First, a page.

—David Willson

Such a Lovely Little War by Marcelino Truong

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There were comic books back in the 1960s, but the graphic novel hadn’t yet been invented. Now there are two extraordinary graphic novels about the Vietnam War. The first, Dong Xoai, Vietnam 1965 by DC Comics’ Joe Kubert, published in 2010, could have been stripped down into an ambitious comic book project. It’s a visual record of a battle, and Kubert does an amazing job telling the story.

Marcelino Truong’s recently published Such a Lovely War: Saigon 1961-63 (Arsenal Pulp Press, 280 pp., $26.95, paper) is a product unique to the graphic novel: It is graphic, autobiographical, and a novel. And it takes a novel look at the war by telling the story through the perspective of a child in the early 1960s.

This is no ordinary child, however; the boy’s father worked in the South Vietnamese diplomatic corps and became the director of Agence-Vietnam Presse, as well as the official translator for Vietnamese President Ngo Dinh Diem. Not that Diem needed a translator, we learn, but because he wanted time to compose his thoughts.

The book beings in Washington, D.C., and ends with the father’s appointment to a post in London, but for most of the book young Marco is witness to the war’s slow buildup in 1961-63. With a Vietnamese father and a French mother, young Marco reflects the biases of the Catholic elite even while he’s astounded, excited, and horrified by the ever-widening war.

He watches wide-eyed as an enormous aircraft carrier delivers war materiel and helicopters in December 1961. He ducks for cover when rogue Vietnamese pilots attempt a February 1962 assassination of Diem by bombing the Presidential Palace. He marvels at a display in downtown Saigon of confiscated Viet Cong weaponry.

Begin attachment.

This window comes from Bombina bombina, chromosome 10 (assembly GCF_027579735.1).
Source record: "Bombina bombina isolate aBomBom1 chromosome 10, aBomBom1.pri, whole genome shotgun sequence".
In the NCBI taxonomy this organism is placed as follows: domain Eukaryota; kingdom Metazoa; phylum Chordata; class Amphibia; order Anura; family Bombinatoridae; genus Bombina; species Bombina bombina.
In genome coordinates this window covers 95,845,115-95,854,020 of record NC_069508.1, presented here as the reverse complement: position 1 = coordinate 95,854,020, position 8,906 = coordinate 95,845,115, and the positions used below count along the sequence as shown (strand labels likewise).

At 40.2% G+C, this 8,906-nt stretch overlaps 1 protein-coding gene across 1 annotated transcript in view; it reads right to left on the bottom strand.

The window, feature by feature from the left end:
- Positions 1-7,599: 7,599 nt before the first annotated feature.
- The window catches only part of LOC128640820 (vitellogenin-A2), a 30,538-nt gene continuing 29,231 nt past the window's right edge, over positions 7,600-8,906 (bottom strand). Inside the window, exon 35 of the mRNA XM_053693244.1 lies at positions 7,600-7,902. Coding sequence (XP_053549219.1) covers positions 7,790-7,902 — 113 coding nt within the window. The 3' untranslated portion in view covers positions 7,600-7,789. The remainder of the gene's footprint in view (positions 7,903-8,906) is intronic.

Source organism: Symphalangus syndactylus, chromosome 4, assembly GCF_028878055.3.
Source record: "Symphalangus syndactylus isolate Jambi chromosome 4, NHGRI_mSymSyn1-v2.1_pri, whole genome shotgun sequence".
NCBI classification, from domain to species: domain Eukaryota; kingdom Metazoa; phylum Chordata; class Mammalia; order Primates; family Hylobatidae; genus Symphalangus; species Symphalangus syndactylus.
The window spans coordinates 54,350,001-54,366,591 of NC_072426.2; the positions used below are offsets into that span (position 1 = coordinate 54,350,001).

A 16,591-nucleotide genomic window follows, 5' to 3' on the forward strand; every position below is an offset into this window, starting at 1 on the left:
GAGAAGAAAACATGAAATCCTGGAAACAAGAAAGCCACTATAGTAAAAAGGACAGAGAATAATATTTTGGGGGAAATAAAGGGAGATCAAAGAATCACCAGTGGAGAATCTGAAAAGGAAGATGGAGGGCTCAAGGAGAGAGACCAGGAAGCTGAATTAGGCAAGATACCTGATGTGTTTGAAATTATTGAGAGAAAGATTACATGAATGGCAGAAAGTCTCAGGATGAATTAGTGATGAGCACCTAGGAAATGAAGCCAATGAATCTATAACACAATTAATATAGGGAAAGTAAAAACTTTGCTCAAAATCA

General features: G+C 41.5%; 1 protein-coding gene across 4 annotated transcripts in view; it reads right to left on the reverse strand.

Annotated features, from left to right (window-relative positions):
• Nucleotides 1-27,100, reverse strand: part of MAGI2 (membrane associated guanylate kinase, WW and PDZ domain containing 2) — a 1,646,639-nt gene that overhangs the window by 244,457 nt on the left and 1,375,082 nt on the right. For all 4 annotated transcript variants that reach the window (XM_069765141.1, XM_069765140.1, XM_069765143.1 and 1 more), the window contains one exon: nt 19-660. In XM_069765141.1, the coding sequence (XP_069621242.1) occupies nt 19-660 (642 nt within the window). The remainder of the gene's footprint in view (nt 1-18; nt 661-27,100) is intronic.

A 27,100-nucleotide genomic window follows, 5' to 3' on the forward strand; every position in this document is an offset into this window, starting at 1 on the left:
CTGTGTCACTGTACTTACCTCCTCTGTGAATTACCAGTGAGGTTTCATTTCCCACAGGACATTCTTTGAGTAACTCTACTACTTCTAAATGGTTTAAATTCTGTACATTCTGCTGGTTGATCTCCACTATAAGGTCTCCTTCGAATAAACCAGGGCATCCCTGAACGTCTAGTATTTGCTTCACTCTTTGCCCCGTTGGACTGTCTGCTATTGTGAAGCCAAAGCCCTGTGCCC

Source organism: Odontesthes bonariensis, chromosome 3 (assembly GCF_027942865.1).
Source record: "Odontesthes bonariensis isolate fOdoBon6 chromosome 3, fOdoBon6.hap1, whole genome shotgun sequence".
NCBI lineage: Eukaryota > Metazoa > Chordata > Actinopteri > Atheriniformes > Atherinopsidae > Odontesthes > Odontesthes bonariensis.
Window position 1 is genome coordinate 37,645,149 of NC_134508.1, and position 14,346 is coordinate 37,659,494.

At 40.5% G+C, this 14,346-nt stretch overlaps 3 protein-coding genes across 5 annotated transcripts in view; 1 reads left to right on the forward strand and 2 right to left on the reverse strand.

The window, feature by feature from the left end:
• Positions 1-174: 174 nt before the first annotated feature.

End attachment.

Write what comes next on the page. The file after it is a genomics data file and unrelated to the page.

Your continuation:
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Marcelino Truong

Even as he addresses such complex issues as the failure of the Strategic Hamlet program, class relations among the Vietnamese, the use of Agent Orange, and the self-defeating racism of the American troops, as a child he also has to deal with family issues: the birth of a sister, the death of friends, and the precarious state of a bipolar mother suffering to maintain balance and a family in a war zone.

Such a Lovely Little War (this English translation from the original French is by David Homel) is a fascinating book told in a new way from a new perspective. It’s a new history with interesting comparisons between the North and the South, and between the old ways and the new.

It doesn’t disappoint.

—Michael Keating

A Portion of the Loveliness by Christoph Feldkirchen

Christoph Feldkirchen’s  A Portion of the Loveliness (Feldkirchen Press, 212 pp., $11.95, paper; $7.95, Kindle) is a work of fiction. There are three short novels in this book; the first one, “Nothing Could Happen,” deals with the war in Vietnam. That title is taken from a long quotation from Joseph Conrad’s Heart of Darkness that sets the tone of the book. It is a scene in which a man-of-war ship sends shells from the Congo River in the African jungle trying to hit unseen enemies. It reminded me of the American war in Vietnam, which I suspect is intentional.

The main character of this short novel, Feldkrichen (like the author), tells us he entered Navy boot camp in September 1965. Later he describes his onboard duty on a ship nicknamed “The Bucket.”

“If you were unlucky, you might work all day, be CQ all evening, stand a midnight to four a.m. watch, grab two hours of sleep, and be on duty all next day,” he writes. “Everyone was tired, all were irritable and there was no end of griping.”